February 6, 2023 ·

Bruce Heinemann

In this day and age of photography, travel to distant and exciting new destinations and heretofore unimagined landscapes is quite appealing. That said, As much as I embrace Ansel Adam’s famous assertion: “Great photo aren’t taken, they’re made.”, what resonates with me even more is a sentiment expressed by renowned photographer and teacher, Freeman Patterson, who wrote in his legendary book: Photography and The Art of Seeing … “If you can’t see what’s around you everyday, what will you see when you go to Tangiers?” Its not where you go, its what you’re skillfully able to see wherever you happen to go, for the ability to see beauty doesn’t increase with each mile traveled from home.

Becoming a better photographer is all about a developing a heightened state of awareness. As such, the familiar is so important because it is here, in our everyday experience and all that we see around us, that we may expand our conscious awareness through, and with, intent and purpose. Thus, it is with mindful awareness that our perception of that which is familiar, becomes heightened, seen in a new, deeper way, and with it our state of consciousness matures and our life becomes richer and more meaningful, and may be expressed and reflected in our photography or whatever art we may engage in.

As we look out across the landscape and through the lens of our camera, we are continuously out picturing our state consciousness. As we all seek meaning in our personal relationships, so do we look for it in the landscape as “I am one with all I see before me”, for in the truest sense, the landscape is a series of overlapping metaphors if we would be aware enough to both perceive and grasp their significance of their expression. In teaching, the best exercise I could ever suggest was to “take pictures” without a camera as we go about our daily lives. Do we notice the subtle gradations of colors in grassy field we pass on our way to work? Do we see the wonderful patterns and textures in plantings of landscaping in a yard we stroll by while walking our dog?

The familiar is like a two sided coin; on one side is the value of the familiar, and on the other side is what I call, the complacency of the familiar. On the former, value is recognized and appreciated, one the latter, value has become diminished or even lost in the drone and repetition of daily living. That which has value, the blessing of our relationships to those we love and things we have, the miraculous and ever-changing beauty that surrounds us, becomes veiled like a brilliant autumn forest in fog. And, like this color forest shrouded in fog, we too, know the beauty and importance of those people in our lives, are sometimes taken for granted in the mists of our many life’s experiential daily overloads, like our camera’s flashcard that’s almost always full and in danger of taking in no more of taking in precious moments captured. But, alas, in life there are no interchangeable flash cards, for one is all we get. And in our expression of the value of what’s in our life, does it forever contain infinite room for their capture and reliving. This is the true and lasting beauty of our art, for in its creating, its expression reveals the life and experience of a multidimensional being, unfolding like a lotus blossom before the world.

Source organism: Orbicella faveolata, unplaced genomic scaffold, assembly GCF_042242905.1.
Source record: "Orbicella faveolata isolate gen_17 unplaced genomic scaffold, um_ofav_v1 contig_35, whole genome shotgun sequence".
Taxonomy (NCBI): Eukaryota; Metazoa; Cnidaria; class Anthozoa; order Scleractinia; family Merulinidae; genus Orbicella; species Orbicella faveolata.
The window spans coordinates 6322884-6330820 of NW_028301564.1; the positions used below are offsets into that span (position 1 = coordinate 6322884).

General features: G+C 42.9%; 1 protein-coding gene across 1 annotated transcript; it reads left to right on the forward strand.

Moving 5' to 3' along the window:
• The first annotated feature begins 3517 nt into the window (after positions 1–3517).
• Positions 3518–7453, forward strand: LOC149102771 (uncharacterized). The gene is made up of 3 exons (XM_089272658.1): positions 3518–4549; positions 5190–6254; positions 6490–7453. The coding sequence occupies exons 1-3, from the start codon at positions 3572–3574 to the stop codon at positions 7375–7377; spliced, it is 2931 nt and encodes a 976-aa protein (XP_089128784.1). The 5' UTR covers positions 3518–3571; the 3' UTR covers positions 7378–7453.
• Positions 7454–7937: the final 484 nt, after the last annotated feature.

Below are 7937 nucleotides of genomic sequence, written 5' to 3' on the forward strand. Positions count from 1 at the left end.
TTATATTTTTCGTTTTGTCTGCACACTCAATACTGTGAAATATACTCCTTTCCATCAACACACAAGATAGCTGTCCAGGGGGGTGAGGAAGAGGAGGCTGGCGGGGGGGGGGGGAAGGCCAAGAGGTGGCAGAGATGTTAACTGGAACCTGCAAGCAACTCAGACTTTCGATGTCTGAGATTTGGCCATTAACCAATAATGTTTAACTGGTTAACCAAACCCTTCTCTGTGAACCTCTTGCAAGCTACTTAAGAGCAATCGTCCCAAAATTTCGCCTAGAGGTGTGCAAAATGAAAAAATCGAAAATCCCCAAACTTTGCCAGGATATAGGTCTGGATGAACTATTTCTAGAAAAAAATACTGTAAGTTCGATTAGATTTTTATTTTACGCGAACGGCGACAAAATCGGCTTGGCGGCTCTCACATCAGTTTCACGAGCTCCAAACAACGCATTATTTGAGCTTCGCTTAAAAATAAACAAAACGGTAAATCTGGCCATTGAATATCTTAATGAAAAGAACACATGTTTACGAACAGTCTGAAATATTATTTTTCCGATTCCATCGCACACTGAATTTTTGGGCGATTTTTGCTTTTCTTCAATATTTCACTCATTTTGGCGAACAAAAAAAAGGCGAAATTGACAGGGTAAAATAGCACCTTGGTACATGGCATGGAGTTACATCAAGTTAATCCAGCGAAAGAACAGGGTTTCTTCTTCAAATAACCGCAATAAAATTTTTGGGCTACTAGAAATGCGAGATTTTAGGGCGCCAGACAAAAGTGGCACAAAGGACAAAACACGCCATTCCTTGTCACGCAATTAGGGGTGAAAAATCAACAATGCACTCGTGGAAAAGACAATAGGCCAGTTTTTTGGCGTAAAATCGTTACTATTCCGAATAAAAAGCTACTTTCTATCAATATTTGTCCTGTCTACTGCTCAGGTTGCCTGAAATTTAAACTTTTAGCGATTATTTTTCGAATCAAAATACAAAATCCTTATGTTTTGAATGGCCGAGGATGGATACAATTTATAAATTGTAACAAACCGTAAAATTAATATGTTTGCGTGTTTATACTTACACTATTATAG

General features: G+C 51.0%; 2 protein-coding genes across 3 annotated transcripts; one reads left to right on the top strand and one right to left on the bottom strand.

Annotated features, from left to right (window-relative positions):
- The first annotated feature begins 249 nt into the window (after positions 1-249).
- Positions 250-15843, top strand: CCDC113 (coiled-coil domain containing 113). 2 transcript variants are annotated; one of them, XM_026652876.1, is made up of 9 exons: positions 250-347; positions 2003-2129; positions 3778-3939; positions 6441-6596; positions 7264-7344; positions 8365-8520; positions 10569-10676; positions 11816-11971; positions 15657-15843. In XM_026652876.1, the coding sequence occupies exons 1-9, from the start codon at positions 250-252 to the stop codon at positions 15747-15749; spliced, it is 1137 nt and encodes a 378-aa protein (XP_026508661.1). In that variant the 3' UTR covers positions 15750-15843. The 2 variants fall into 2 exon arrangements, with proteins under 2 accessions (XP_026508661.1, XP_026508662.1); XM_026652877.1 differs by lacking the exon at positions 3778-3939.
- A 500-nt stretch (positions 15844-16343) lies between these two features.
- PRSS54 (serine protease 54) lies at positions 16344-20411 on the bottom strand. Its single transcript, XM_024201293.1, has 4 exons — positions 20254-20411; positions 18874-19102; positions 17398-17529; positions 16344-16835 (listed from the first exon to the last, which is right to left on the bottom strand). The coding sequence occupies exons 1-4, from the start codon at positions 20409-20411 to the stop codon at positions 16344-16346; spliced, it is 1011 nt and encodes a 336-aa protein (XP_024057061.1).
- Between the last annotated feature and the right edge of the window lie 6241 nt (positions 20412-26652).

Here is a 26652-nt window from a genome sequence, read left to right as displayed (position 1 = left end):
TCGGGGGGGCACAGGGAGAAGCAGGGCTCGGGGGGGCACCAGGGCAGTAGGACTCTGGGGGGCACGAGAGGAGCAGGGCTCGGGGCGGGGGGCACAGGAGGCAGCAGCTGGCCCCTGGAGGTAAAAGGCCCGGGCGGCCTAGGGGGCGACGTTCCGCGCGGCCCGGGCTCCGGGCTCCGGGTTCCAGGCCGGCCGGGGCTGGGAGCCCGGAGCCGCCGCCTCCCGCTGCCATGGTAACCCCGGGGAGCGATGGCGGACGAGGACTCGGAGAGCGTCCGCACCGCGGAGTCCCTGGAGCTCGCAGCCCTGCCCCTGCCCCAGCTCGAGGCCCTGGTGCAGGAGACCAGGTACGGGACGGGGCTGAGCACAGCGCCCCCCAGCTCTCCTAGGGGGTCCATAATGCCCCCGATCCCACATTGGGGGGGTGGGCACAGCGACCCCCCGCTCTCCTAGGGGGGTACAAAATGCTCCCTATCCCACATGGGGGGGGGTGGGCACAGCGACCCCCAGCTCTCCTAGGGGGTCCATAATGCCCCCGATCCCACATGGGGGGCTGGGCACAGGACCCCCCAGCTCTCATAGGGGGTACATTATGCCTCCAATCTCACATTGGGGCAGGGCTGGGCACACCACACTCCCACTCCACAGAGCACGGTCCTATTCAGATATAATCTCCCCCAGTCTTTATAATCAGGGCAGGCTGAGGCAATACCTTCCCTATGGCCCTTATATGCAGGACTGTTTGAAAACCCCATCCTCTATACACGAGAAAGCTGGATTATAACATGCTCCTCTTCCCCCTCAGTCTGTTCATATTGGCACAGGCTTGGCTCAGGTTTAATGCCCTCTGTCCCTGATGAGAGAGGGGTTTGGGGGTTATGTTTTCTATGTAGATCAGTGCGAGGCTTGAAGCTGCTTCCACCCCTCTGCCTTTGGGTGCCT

Lastly, although these images below were taken hundreds of miles from my home near the San Juan Islands, they nevertheless reflect a vision and way of seeing that is very much “homegrown”. In traveling to these places, these images all taken from a road or path just off the road, all reminded me of many of the visual elements I find close at hand, out my back door, or on a walk with my dog, Rocky. And yet, they all bring something new to that experience and thus attracted me as they lay before me in plain sight.

For me, while great photographs may be taken in far away places, I think they are ultimately inspired by the mindful awareness of the familiar.

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American photographer, Bruce W. Heinemann, has photographed the landscape for over thirty years. His work is seen in the critically acclaimed best-selling book, The Art of Nature: Reflections of the Grand Design. Another title, co-published with Barnes and Noble, The Nature of Wisdom, is in its seventh printing, with over 100,000 copies sold. He has photographed and published fine art corporate calendars for over 25 years and has seven books to date. In 1993 he was the recipient of the Virginia Merrill Bloedel Lecture Fellow Award, given to recognize and promote the accomplishments of individuals who have contributed to the welfare of nature. Bruce Heinmann is also an accomplished classical/jazz trumpet soloist. He lives in the San Juan Islands in Anacortes, Washington. bruce.heinemann@gmail.com http://theartofnature.photoshelter.com

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